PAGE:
Electricity has begun to flow from the Hornsea 2 wind farm, which, when completed, will be the world’s largest offshore wind farm. However, given its location off the east coast of the United Kingdom, it is unlikely to retain the title for long.
Onshore wind growth has slowed, but offshore wind is still growing at a breakneck pace, with some massive projects in the works. A day later, China’s largest offshore wind farm was operational.
Hornsea 2 will complete with 165 Siemens Gamesa wind turbines, each with an 8 MW peak capacity. Although many of the turbines have still to be erected, the offshore substation and accompanying equipment for smoothing fluctuations were completed in October, and the developer rested reported soon before Christmas that electricity had begun to flow from the first turbines.
The timing is coincidental. For months, there has been concern that gas supply constraints, combined with a harsh winter, might create significant disruptions to energy networks in the UK and northern Europe. Even a small portion of Hornsea’s future output will assist to mitigate that risk.
It contributed to wind power generating nearly half of Britain’s electricity on its debut morning. Hornsea 2 will overtake Hornsea 1 as the world’s largest wind farm, with a total capacity of 1,320 MW (equivalent to 1.3 million average UK households). Hornsea 1 has smaller but more numerous turbines, with a total capacity of 1,218 MW.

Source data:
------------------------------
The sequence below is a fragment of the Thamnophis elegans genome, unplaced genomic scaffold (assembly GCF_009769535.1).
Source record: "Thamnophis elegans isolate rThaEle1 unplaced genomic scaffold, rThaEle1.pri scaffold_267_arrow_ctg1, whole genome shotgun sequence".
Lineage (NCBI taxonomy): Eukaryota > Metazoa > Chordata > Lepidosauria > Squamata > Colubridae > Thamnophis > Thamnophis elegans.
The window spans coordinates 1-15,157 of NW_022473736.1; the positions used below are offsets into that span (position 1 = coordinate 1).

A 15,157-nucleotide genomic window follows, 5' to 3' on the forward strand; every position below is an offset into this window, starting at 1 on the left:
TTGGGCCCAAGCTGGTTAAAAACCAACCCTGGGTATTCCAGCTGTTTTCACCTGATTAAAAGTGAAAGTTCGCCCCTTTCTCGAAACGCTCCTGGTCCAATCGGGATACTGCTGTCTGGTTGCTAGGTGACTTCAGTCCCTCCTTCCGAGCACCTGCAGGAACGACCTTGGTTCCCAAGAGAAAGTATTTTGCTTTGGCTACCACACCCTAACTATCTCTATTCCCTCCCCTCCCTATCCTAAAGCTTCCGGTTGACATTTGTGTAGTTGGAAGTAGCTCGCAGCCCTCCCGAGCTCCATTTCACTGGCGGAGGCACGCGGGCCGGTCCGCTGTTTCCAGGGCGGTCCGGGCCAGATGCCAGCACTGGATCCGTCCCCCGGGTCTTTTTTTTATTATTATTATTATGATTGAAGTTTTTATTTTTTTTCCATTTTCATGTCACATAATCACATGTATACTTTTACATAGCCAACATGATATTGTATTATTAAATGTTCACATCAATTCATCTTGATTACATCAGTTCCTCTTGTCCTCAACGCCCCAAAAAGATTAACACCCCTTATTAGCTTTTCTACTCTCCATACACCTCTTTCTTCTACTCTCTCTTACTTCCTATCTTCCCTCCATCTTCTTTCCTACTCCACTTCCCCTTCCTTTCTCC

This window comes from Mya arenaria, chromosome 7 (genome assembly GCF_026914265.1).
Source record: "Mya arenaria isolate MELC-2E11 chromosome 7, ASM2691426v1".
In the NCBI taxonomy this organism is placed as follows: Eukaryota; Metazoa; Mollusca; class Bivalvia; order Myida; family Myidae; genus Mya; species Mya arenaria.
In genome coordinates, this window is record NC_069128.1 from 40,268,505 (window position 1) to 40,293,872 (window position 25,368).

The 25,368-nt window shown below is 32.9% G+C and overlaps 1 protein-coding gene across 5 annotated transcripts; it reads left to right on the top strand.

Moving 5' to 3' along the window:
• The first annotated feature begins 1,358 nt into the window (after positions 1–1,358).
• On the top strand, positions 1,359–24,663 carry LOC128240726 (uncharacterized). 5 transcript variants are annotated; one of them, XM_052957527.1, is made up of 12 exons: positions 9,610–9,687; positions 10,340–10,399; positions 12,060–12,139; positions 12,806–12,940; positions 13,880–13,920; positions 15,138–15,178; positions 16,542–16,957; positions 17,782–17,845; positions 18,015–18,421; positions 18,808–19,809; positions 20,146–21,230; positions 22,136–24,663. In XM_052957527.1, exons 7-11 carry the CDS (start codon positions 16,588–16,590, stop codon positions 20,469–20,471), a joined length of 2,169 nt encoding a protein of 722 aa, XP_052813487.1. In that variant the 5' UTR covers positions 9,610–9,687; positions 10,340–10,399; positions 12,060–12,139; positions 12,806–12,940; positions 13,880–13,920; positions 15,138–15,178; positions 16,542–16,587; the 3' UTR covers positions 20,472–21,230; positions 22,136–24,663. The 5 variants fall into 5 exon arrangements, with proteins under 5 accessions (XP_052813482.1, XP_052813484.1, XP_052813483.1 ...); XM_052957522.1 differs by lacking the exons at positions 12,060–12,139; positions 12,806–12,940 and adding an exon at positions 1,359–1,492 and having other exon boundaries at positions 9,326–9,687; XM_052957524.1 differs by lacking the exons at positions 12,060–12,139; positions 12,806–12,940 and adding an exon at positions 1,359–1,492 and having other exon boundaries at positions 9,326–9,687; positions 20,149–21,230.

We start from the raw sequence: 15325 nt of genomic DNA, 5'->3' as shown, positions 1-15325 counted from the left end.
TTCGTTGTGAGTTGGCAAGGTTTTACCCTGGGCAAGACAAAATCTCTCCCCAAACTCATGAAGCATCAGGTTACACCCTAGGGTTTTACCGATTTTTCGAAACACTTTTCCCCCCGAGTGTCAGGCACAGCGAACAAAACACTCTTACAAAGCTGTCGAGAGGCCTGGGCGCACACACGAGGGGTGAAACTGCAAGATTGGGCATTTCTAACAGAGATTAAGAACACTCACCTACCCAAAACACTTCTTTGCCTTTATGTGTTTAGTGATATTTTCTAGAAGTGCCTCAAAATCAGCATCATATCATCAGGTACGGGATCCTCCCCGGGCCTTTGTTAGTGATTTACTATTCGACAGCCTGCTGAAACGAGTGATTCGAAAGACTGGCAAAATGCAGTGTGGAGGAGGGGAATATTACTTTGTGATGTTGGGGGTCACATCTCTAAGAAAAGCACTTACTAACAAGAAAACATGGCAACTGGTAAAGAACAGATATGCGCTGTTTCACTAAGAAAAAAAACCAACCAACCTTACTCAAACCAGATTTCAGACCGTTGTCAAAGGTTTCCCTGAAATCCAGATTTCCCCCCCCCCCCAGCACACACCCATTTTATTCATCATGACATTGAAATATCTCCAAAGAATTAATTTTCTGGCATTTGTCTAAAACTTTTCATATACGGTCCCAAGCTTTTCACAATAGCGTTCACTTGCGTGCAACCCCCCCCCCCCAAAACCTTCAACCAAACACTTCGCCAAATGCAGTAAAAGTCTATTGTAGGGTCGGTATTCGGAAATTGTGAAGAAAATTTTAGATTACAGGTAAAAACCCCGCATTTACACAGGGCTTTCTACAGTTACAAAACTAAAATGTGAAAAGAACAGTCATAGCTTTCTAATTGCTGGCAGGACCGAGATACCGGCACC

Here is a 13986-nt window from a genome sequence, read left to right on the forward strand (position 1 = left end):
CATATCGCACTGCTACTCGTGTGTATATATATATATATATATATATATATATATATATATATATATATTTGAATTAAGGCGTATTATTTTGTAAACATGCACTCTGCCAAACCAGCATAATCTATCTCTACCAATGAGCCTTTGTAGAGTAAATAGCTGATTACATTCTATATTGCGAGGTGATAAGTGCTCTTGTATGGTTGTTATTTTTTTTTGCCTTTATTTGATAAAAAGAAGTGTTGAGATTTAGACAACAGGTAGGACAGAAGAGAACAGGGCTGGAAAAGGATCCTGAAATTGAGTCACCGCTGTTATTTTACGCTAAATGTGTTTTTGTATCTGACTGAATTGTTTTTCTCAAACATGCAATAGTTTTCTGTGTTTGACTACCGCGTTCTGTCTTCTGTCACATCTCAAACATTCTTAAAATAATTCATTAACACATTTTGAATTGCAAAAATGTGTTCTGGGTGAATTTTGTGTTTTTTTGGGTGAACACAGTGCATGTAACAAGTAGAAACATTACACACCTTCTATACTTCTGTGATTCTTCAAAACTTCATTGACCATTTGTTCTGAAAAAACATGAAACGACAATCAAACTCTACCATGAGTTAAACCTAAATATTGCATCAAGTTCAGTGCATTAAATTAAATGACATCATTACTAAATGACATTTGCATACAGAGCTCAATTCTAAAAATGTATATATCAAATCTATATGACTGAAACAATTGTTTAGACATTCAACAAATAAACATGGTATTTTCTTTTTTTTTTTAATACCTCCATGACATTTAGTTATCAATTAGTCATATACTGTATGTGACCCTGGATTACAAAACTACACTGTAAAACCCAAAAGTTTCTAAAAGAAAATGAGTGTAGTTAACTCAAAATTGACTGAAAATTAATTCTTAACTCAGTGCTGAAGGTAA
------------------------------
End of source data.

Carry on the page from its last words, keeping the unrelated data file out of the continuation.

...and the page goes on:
The news comes on the heels of China’s largest offshore wind farm, Jiangsu Qidong, fully linked to the grid on Christmas Day. Jiangsu Qidong is smaller than either Hornsea stage, although it is double the size of the next largest current offshore wind farm outside of northern Europe, with a total capacity of 802 MW.
Whereas most European and North American wind farms use a single size and make of turbine to save money, Jiangsu Qidong has gone the other way, utilizing seven different types from four different manufacturers.
Hornsea and Jiangsu Qidong little compared to the massive wind farms built in Denmark and South Korea, as well as the more speculative monster off the coast of Iceland. Even before they come to fruition, Hornsea’s third stage – which is set to begin work on 2,400 MW soon – will put them far behind.
Despite the fact that operations at these wind farms have begun, offshore wind still accounts for less than 10% of worldwide wind generation. It is also now pricier. However, as turbines get bigger and experience accumulates, prices for offshore wind installations are reducing quicker than for land-based wind projects. Instead of requiring subsidies, the next phase of UK wind farms is expected to return money to the public.
Furthermore, with few exceptions, offshore winds are more consistent than onshore, lowering the intermittency that is presently wind’s final big disadvantage when compared to fossil fuels. Offshore wind peaks at different times than onshore wind in certain regions, thus a balance of the two is beneficial.